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McKenzie: "It could have been a win"

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Qantas Wallabies head coach Ewen McKenzie was left lamenting “three or four moments” that were the difference between the Men of Gold starting their Spring Tour off with a win against England at Twickenham on Sunday morning (AEDT).

"In terms of going backwards, people will judge that, but I think we're remaining competitive," McKenzie said after the narrow 20-13, two tries to one loss.

"We're not getting the scoreboard right but we're remaining competitive. It could have been a win, it could have been a draw, it could have been a loss.

"We're not miles away but we've got to handle three or four moments better, that's what it gets down to. That requires 80 minutes of concentration and 80 minutes of effort across 23 players."

The Wallabies led 13-6 at half time but two key refereeing decisions in a nine minute period in the second half helped swing a tight game England’s way.

"I was quite pleased at half-time because we really had to fight against the tide of the game. I thought we'd set it up all right for the second half but you go down a couple of critical moments and it's over.”

"I'm disappointed we didn't get impact through the game. I thought we had a strong pack to finish the game. There were bright individual moments but as a collective we didn't handle that last period."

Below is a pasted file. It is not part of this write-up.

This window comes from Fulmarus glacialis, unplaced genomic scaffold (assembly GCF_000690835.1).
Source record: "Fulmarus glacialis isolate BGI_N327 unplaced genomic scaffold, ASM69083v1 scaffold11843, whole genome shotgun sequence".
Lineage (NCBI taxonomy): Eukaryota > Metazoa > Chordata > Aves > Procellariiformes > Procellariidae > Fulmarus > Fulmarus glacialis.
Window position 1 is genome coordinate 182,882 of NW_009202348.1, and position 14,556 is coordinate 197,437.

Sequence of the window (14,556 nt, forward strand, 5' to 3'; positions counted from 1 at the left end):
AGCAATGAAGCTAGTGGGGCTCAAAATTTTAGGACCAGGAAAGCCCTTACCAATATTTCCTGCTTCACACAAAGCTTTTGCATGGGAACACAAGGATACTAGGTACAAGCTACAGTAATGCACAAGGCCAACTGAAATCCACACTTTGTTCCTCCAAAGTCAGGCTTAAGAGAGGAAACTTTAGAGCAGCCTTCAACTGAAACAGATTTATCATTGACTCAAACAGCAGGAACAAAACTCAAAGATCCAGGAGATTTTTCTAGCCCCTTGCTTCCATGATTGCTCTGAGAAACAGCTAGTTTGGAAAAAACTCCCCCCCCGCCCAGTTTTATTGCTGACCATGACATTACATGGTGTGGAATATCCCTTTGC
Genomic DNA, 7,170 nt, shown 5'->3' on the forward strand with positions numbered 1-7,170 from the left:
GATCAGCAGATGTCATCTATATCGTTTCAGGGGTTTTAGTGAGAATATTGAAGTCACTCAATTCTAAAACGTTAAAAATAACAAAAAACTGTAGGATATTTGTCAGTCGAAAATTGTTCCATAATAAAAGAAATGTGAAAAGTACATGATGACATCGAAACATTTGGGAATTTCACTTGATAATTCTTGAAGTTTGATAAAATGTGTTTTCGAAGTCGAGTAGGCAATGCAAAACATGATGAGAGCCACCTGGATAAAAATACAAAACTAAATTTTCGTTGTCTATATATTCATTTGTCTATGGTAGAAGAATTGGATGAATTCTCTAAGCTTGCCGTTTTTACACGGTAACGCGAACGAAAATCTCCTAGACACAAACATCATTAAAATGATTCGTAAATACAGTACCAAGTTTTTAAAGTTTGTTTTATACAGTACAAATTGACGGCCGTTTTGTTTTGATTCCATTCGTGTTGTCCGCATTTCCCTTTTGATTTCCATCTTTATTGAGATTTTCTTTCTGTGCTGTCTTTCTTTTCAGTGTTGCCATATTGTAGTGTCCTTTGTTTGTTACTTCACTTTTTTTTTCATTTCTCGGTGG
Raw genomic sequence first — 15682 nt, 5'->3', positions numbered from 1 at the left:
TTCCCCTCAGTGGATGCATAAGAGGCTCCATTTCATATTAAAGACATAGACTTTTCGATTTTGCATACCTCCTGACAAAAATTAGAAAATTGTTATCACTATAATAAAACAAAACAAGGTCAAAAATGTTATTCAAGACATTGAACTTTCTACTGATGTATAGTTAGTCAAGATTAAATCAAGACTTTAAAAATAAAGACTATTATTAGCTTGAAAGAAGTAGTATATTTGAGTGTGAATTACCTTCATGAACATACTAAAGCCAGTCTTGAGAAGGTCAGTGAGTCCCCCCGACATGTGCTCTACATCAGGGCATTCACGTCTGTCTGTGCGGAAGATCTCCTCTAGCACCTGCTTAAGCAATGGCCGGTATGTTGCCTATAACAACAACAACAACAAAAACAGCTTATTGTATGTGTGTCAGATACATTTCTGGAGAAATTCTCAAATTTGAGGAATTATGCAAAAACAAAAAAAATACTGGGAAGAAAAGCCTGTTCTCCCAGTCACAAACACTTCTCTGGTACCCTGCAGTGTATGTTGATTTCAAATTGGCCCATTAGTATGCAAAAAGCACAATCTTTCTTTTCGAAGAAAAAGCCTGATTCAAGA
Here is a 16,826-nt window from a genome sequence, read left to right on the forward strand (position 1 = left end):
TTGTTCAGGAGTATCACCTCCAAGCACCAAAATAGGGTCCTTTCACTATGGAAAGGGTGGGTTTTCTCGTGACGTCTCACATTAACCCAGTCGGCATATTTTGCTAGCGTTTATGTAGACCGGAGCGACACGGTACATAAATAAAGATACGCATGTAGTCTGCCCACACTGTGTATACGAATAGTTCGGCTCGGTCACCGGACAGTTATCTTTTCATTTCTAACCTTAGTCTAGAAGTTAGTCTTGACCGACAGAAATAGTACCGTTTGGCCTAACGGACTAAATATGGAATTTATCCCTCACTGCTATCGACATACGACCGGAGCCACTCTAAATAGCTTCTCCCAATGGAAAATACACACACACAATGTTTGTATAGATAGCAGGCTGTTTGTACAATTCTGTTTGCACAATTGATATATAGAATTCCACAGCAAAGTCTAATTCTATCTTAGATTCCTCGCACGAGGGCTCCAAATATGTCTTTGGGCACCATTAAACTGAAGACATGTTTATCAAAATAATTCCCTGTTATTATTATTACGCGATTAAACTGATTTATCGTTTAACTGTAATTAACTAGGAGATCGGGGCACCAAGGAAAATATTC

Australia have no time to lick their wounds as they left for Italy on Sunday where they face their next Test against a fast improving Italy in Turin this weekend.

"There's always going to be a loser on the day so you have to dust yourself off and get going," the formers Reds and Tahs head coach continued.

"That's the life we've chosen. The games come pretty fast, you have to get out there and get on with things. You can't sit and mope; you've got to get on and make adjustments."

The Wallabies also have injury concerns after rugged Brumbies flanker Scott Fardy was knocked out in a tackle on England fullback Mike Brown in the 50th minute. Whether or not Fardy plays in Turin will be subject to concussion protocols.

One bright spot for the Wallabies was the performance of lock James Horwill, who responded to being rested from the captaincy by doing exactly what his coach had asked – lifting his individual performance.

"I thought he was more vigorous for sure," McKenzie said. "He was in the thick of things. He won half a dozen lineouts and was involved in the game."

Vice-captain Quade Cooper was again impressive setting up Israel Folau's break that led to the Wallabies try. McKenzie put Cooper’s two potentially game-changing missed shots at goal down to pressure.

"We were chasing the scoreboard, which we shouldn't have been doing," explained the coach.

"We were a chance of being 16-6 up at one stage and we didn't take it so we dug our own little hole there."

McKenzie was pleased with the Wallabies defence however, confining England to two tries – one through a charge down and another after a contentious obstruction ruling.

"The one thing we did well was we tackled well. They have some renowned ball carriers and I thought we handled them pretty well," he said.